Empire style

Empire style

Empire style, manner of French interior decoration and costume which evolved from the Directoire style. Designated Empire because of its identification with the reign of Napoleon I, it was largely inspired by his architects Percier and Fontaine. Traditional classical motifs, already seen in the reign of Louis XVI, were supplemented by symbols of imperial grandeur—the emperor's monogram and his emblem, the bee; representations of military trophies; and after the successful campaigns in Egypt, Egyptian motifs. Furniture was characterized by clear-cut silhouettes and symmetry in decoration. Pedestal tables with claw feet and gondola, or sleigh, beds were in vogue. The staple wood was mahogany, solid or veneer; brass and ormolu mounts were the chief embellishments. Stucco decoration or painted classical motifs often enriched the walls; the ceilings were plain. The style continued in fashion until c.1830. A simplified form was adopted in England and the United States; a German bourgeois adaptation is known as Biedermeier. The empress Josephine introduced the high-waisted court dress with train, which shows Greek influence. Men began to wear full-length trousers and polished top hats. The style of the first Empire is to be distinguished from that of the second (1852-70), which was gaudy and ostentatious.

See S. Grandjean, Empire Furniture: 1800-1825 (1966) and P. E. W. Cunnington, Costumes of the Nineteenth Century (1971).

American Empire is a French-inspired Neoclassical style of American furniture and decoration that takes its name and originates from the Empire style introduced the First French Empire period under Napoleon's rule. It gained its greatest popularity in the U.S. after 1810 and is considered the second, more robust phase of the Neoclassical style, which earlier had been expressed in the Adam style in Britain and Louis Seize, or Louis XVI, in France. As an early-19th-century design movement in the United States, it encompassed architecture, furniture and other decorative arts, as well as the visual arts.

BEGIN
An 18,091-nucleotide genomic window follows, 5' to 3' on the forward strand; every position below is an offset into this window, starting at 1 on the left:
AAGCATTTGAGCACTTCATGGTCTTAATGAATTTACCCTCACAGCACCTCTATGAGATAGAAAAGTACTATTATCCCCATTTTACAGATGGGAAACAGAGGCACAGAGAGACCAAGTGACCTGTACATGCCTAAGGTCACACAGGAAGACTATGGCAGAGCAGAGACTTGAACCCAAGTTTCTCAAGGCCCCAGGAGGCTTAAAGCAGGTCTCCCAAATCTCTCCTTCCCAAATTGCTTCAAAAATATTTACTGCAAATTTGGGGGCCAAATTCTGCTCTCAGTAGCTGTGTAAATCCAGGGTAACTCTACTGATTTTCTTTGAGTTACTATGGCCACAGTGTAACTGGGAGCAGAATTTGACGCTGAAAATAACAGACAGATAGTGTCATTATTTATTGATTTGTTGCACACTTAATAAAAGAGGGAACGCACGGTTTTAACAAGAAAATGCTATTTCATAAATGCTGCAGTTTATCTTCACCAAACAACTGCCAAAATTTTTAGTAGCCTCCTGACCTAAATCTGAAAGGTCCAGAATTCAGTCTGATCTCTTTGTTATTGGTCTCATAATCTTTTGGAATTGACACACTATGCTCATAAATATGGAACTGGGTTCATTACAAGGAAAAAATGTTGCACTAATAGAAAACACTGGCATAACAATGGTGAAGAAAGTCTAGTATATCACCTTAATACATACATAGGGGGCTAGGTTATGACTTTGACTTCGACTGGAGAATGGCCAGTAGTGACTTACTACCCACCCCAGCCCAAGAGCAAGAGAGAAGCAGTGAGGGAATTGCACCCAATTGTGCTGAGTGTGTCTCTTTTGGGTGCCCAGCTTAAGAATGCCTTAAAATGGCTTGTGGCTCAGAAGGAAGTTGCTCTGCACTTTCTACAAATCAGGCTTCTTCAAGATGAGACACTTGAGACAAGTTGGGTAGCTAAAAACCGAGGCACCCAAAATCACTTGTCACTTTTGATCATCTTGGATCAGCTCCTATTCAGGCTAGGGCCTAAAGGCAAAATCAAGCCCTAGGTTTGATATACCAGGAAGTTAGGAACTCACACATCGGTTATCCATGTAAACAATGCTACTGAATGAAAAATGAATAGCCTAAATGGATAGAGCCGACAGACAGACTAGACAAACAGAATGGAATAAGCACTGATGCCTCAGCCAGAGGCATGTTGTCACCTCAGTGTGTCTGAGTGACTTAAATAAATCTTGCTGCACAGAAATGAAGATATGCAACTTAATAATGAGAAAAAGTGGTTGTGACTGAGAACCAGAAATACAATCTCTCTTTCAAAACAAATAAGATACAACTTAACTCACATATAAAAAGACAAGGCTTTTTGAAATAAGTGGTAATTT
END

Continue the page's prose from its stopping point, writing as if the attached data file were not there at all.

In American furniture, the Empire style was most notably exemplified by the work of New York cabinetmakers Duncan Phyfe and Paris-trained Charles-Honoré Lannuier. Other major furniture centers renowned for regional interpretations of the American Empire style were Boston, Philadelphia, and Baltimore. Many examples of American Empire cabinetmaking are characterized by antiquities-inspired carving, gilt-brass furniture mounts, and decorative inlays such as stamped-brass banding with egg-and-dart, diamond, or Greek-key patterns, or individual shapes such as stars or circles.

The most elaborate furniture in this style was made around 1815-25, often incorporating columns with rope-twist carving, animal-paw feet, anthemion, stars, and acanthus-leaf ornamentation, sometimes in combination with gilding and vert antique (antique green, simulating aged bronze). The Red Room at the White House is a fine example of American Empire style. A simplified version of American Empire furniture, often referred to as the Grecian style, generally displayed plainer surfaces in curved forms, highly figured mahogany veneers, and sometimes gilt-stencilled decorations.

This Americanized interpretation of the Napoleonic Empire style continued in popularity in conservative regions outside the major metropolitan centers well past the mid-nineteenth century.



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